An excellent point that's been largely overlooked so far.

Totally agree.  When my son was in middle school (age 11 to 14) and AFTER he took the Red Cross class for certification as a babysitter, I let him stay home alone during daylight hours while I went grocery shopping (for example).   I took it on the chin from several people who thought that was too risky and my judgment as a parent was questioned.  Note, we live in a very quiet, safe suburban community; he had a neighbor he could call on; the store was 2 miles away; I had a cell phone.  Never mind, I was a terrible parent.  What if the house caught on fire!!

I kept doing it anyway.  As he demonstrated the ability to handle the responsibility, I gradually increased the scope of his "home alone" time.   

bikebum

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Re: walking home from school no longer accepted by the community
« Reply #48 on: June 02, 2014, 01:11:09 PM »
OK, I won't defend this anymore. If people feel it is offensive, then it is. I don't intend to argue with anyone about their feelings. I explained why I thought it was harmless, but you are telling me it hurts people and I won't argue.

I'm still going to tell my jokes with my friends, but you won't hear or read any of this language from me, and I will try not to express support for language that people find offensive on this forum. Honestly, I did not know.

I have a request. If you want to make people like me aware of this, maybe try an approach more like this article written to Jon Stewart about his same use of the word in question: http://www.chicagonow.com/families-in-the-loop/2012/03/dear-jon-stewart-stop-using-the-word-pussy-thanks/

Telling people they are being misogynistic, demeaning to women, that willingness to use this language implies they have bad morals, or anything like that will probably just make them defensive, because people who have this sense of humor don't see it that way. If you want to do it anyway, go ahead, but they probably won't understand. I recognize not all of you said things like that, but those were the comments that stood out to me.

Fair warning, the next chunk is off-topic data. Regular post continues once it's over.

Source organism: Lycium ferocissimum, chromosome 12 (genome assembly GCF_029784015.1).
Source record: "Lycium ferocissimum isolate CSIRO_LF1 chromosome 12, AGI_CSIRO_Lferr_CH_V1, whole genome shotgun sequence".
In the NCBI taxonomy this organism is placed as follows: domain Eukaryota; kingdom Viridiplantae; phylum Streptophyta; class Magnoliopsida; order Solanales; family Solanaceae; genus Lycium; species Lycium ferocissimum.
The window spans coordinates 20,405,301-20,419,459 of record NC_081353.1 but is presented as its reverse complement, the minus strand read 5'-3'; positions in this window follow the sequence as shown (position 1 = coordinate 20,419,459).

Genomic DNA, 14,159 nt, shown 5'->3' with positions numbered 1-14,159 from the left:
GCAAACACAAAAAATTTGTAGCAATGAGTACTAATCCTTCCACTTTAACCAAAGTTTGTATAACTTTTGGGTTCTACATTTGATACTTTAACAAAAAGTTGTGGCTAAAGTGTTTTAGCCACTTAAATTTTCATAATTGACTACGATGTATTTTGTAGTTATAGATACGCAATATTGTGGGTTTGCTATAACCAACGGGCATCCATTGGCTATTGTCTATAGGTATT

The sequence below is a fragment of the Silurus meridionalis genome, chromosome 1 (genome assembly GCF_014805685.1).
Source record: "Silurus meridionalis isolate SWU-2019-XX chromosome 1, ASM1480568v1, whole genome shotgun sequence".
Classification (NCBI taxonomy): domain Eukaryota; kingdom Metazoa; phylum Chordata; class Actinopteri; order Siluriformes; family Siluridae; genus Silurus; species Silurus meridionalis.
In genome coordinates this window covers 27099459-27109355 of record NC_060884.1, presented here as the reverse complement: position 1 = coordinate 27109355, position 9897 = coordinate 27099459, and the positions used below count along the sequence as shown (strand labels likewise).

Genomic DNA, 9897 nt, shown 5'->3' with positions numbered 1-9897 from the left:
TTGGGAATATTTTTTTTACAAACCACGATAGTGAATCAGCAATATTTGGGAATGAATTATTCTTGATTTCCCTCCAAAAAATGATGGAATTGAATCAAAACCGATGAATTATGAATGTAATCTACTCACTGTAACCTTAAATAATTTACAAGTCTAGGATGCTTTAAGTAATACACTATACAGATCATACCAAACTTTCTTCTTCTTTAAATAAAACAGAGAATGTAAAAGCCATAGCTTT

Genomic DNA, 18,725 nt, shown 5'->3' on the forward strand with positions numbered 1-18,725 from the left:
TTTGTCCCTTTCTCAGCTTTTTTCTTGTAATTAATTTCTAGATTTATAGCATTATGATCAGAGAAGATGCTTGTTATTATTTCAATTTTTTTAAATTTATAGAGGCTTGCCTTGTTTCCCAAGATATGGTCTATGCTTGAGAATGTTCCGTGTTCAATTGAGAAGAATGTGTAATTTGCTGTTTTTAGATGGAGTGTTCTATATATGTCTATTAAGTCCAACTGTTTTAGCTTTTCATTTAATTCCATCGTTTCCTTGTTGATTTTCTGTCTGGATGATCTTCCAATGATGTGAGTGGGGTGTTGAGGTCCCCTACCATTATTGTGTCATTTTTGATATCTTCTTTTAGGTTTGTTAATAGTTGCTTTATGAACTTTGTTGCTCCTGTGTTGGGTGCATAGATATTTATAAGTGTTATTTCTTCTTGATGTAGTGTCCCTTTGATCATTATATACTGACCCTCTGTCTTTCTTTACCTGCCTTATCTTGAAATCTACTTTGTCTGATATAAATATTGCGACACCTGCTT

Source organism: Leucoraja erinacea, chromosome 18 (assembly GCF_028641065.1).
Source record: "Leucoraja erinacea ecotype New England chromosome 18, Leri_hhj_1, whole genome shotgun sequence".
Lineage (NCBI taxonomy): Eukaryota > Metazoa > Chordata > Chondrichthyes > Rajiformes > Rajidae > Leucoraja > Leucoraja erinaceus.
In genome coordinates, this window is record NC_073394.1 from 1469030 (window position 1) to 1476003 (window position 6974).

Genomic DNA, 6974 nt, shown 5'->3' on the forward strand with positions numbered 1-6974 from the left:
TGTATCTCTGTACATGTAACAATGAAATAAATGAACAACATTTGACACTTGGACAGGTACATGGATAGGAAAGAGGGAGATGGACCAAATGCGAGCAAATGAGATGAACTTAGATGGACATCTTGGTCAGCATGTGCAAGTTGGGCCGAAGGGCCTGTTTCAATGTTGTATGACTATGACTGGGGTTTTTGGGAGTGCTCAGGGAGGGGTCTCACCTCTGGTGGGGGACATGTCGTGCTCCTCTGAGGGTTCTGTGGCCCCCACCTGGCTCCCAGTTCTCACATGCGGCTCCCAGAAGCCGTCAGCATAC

So, are we cool? If no, let me know what would make you feel better. I like you guys and gals, and I want things to be cool between us. I genuinely believe we are all equals. To those who I have offended: I am sorry :)

Gin1984

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Re: walking home from school no longer accepted by the community
« Reply #49 on: June 02, 2014, 02:20:42 PM »
OK, I won't defend this anymore. If people feel it is offensive, then it is. I don't intend to argue with anyone about their feelings. I explained why I thought it was harmless, but you are telling me it hurts people and I won't argue.

I'm still going to tell my jokes with my friends, but you won't hear or read any of this language from me, and I will try not to express support for language that people find offensive on this forum. Honestly, I did not know.

I have a request. If you want to make people like me aware of this, maybe try an approach more like this article written to Jon Stewart about his same use of the word in question: http://www.chicagonow.com/families-in-the-loop/2012/03/dear-jon-stewart-stop-using-the-word-pussy-thanks/

Telling people they are being misogynistic, demeaning to women, that willingness to use this language implies they have bad morals, or anything like that will probably just make them defensive, because people who have this sense of humor don't see it that way. If you want to do it anyway, go ahead, but they probably won't understand. I recognize not all of you said things like that, but those were the comments that stood out to me.

So, are we cool? If no, let me know what would make you feel better. I like you guys and gals, and I want things to be cool between us. I genuinely believe we are all equals. To those who I have offended: I am sorry :)
Here is the thing, women have been saying with a joke or gently or nicely for YEARS.  And over and over I heard from men the same thing I hear from you, "I did not know".  I'm done saying it nicely.  Maybe if I say it clearly "this behavior is sexist", I'll stop hearing "but I did not know".  It will probably upset them, but I'd rather them be upset and aware then able to ignore it.  I can't ignore it because I don't want to hope my daughter is "one of the lucky ones" and not raped because as one of the lucky ones, I still have pages and pages of stories of crap I have gone through.  Before she was born I may have been more understand but frankly, I'm done being understanding.  I'm talking to adults and they can learn to deal so 10-12 year old girls don't have to.  By us saying this, and everyone being clear, it at least means you won't say it here.  That means one less post in which rapists get support but you still say "I'm going to do it".  Just because you don't understand WHY it is a problem does not mean it is not.  I appreciate that you won't do it here, but just knowing you will do it makes me worried.  That man who shot people in Santa Barbara, California surrounded himself with people who said things.  We don't know that he would not have shot people if he had not been exposed to this, but we do know that being exposed created his MO.  http://jezebel.com/lessons-from-a-day-spent-with-the-ucsb-shooters-awful-f-1582884301/+morninggloria  This is an article about those people and what they said.  What you say DOES have a major impact on the culture and what behaviors we find acceptable in this culture.  So, no we are not cool, though I appreciate part of what you have done.  Because I can't be.